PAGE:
The secret health benefits of teaAug 23, 2021 11:59AM ● By Wendell Fowler
A tea-holic’s guide to sticks, roots and leaves
“Hello, my name is Wendell, and I’m a tea-holic.”
Once I experienced their ancient health-creating and sustaining benefits, a hot cup of delightfully delicious herbal teas has become my constant companion. When I’m cold, a brewed tea warms my weary bones. If I’m sad, it uplifts me. When frazzled, tea comforts me.
Regarded for eons in the East as the key to good health, happiness and wisdom, steeped leaves, sticks, roots and herbs have captured the attention of researchers in the West.
The University of Minnesota explains, “It’s likely that humans have used plants as medicine for as long as we’ve existed.” Archaeological excavations (some as early as 60,000 years ago) seem to confirm that theory, discovering the remains of medicinal plants such as opium poppies, ephedra and cannabis at sites.
Green tea has been used for ages in traditional Chinese medicine for its therapeutic value. It increases fat burning, contains antioxidants that may lower the risk of some cancers, protects the brain from aging, treats bad breath, prevents type 2 diabetes and cardiovascular disease, and may improve brain function.
But this teacup-toting writer is talking about much more than green and black teas. Steeped tea can be derived from herbs, roots, sticks, leaves and even mushrooms. There’s tulsi (holy basil), oolong, antioxidant chai, chamomile, spearmint, stinging nettle, lemon balm, hibiscus, rooibos, ginger, sage, dandelion, echinacea, lion’s mane, reiki mushroom tea—the list goes on and on.
Here are just a few health benefits from some of my favorite teas:
• Black and green tea may reduce the risk of coronary heart disease and stroke by 10-20 percent. Drinking more than four cups of green tea can also slow cancer growth.
• Chamomile tea is known for its calming effects and is frequently used as a sleep aid. PubMed reports peppermint tea supports digestive tract health and has antioxidant, anticancer, antibacterial and antiviral properties.
• Ginger tea fights inflammation, stimulates the immune system, and is effective for relieving nausea caused by cancer treatments and motion sickness.
• Hibiscus tea, one of my favorites, may help lower high blood pressure and fight oxidative stress. However, it shouldn’t be taken with certain diuretics or at the same time as aspirin.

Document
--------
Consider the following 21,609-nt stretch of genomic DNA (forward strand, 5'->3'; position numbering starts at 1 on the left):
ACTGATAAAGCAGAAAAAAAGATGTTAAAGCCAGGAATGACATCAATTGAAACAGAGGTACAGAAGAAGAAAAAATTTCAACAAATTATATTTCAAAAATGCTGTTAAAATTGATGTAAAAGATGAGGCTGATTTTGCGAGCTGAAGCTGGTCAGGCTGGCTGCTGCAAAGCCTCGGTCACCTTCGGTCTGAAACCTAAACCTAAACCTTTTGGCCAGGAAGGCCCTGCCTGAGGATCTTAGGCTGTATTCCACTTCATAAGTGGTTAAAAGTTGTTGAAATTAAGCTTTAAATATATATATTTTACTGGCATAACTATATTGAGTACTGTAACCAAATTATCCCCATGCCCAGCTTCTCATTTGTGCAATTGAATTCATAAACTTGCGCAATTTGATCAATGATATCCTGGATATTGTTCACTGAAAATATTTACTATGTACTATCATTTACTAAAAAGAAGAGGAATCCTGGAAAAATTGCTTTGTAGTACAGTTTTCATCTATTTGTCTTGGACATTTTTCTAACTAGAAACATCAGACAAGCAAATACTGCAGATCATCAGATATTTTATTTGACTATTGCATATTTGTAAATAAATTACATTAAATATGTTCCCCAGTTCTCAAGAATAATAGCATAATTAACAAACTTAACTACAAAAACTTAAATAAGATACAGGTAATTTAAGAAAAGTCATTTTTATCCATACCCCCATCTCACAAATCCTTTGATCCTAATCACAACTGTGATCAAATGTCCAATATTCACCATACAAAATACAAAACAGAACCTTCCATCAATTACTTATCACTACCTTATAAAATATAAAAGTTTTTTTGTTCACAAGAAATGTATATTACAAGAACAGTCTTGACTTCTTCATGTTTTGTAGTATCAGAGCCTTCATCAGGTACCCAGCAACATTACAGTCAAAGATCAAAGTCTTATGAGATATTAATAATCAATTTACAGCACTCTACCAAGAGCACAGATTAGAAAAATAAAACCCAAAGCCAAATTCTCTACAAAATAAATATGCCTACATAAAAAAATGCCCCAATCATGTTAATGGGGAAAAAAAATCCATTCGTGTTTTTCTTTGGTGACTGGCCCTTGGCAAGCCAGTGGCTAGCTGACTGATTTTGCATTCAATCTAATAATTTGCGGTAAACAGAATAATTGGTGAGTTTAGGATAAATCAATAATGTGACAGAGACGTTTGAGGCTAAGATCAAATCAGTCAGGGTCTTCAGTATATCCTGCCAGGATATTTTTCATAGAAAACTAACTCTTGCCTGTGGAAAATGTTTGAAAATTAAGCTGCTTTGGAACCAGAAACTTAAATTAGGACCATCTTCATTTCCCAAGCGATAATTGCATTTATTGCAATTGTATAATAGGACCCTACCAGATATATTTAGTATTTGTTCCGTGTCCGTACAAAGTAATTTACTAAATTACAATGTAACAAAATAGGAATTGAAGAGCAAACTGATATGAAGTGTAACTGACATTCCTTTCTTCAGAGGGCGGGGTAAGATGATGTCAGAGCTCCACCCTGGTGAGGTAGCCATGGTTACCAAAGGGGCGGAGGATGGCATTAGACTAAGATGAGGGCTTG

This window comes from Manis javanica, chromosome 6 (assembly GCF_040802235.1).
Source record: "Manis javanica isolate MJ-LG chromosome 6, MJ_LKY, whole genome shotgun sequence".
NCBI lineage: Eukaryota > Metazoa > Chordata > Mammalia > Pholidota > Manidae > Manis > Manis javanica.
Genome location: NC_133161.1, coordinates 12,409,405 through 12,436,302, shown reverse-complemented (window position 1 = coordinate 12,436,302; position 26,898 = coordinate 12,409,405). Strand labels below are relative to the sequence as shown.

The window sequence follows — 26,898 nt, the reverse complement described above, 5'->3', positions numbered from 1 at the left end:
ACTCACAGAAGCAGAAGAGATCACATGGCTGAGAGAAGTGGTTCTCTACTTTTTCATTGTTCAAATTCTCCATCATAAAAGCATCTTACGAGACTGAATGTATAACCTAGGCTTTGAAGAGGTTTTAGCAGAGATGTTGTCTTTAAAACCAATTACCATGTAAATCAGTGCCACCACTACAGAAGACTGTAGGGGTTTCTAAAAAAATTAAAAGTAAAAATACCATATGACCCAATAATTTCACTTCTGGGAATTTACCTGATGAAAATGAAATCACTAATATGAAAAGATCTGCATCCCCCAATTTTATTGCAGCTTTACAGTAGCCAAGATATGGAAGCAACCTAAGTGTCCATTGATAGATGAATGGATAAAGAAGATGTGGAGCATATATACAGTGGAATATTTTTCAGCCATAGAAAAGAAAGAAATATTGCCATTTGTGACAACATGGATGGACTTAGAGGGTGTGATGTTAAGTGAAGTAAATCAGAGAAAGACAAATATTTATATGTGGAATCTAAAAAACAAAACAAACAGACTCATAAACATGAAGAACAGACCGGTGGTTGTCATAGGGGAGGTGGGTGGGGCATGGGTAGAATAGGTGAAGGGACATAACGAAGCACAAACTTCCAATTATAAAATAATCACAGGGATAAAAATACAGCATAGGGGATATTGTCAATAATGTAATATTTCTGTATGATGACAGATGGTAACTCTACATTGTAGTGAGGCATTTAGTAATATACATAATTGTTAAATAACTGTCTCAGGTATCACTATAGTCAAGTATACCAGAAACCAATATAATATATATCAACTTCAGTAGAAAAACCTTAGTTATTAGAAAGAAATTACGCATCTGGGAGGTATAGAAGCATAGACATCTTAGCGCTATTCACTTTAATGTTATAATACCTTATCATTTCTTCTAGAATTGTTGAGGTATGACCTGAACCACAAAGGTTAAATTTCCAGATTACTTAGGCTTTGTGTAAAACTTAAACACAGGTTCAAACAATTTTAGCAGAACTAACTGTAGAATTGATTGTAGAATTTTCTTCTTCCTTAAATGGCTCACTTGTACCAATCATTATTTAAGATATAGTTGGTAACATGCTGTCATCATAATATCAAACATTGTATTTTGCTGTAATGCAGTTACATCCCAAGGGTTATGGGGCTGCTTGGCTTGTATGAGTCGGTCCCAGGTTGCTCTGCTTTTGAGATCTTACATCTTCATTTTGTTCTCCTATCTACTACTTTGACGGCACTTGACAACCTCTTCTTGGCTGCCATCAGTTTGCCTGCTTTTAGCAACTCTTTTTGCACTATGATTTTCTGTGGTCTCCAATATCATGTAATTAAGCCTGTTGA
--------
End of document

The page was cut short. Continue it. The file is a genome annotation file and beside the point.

• Several studies found sage tea improves cognitive function and memory and may benefit colon and heart health.
• Rosehip tea, made from the fruit of the rose plant, is high in vitamin C and anti-inflammatory plant compounds. Several studies have investigated the ability of rosehip powder to reduce inflammation in people with rheumatoid arthritis and osteoarthritis.
• The leaves, stems and flowers of the passionflower plant are traditionally used to relieve anxiety and improve sleep, and studies have begun to support these uses. For example, one study found that drinking passionflower tea for one week significantly improved sleep quality.
• Therapeutic uses of holy basil herbal tea or essential oil help skin, respiratory, gastrointestinal and joint conditions. Research on holy basil (tulsi) supports potential health benefits such as reduction of respiratory issues, stress and anxiety regulation, and improved dental health. Holy basil contains bioactive compounds that may help open up airways and improve breathing. These compounds may also have antimicrobial and antiviral properties which help reduce the duration of common cold and flu symptoms.
When it comes to consuming instant or bottled tea, however, one deserves a good flogging with a used teabag. Nutritionists agree any tea is good tea. But they prefer brewed teas over bottled to avoid the extra empty calories, inflammatory sugar, and dubious artificial sweeteners, flavors and coloring.
In addition, many mainstream prebagged teas contain ingredients that would alarm the health-conscious. Most major brands use chemicals to bleach tea bags, and tea leaves are often sprayed with carcinogenic pesticides. Read labels, perform due diligence, and ask questions. Organic free trade, non-GMO tea is a safe bet.
Japanese culture describes preparing tea as a meditative ceremony of pouring all one’s attention into a predefined, patient method. In modern times, it might befit us to return to nature’s generous apothecary of steeped medicinal leaves, sticks and roots and become happy, healthy tea-holics.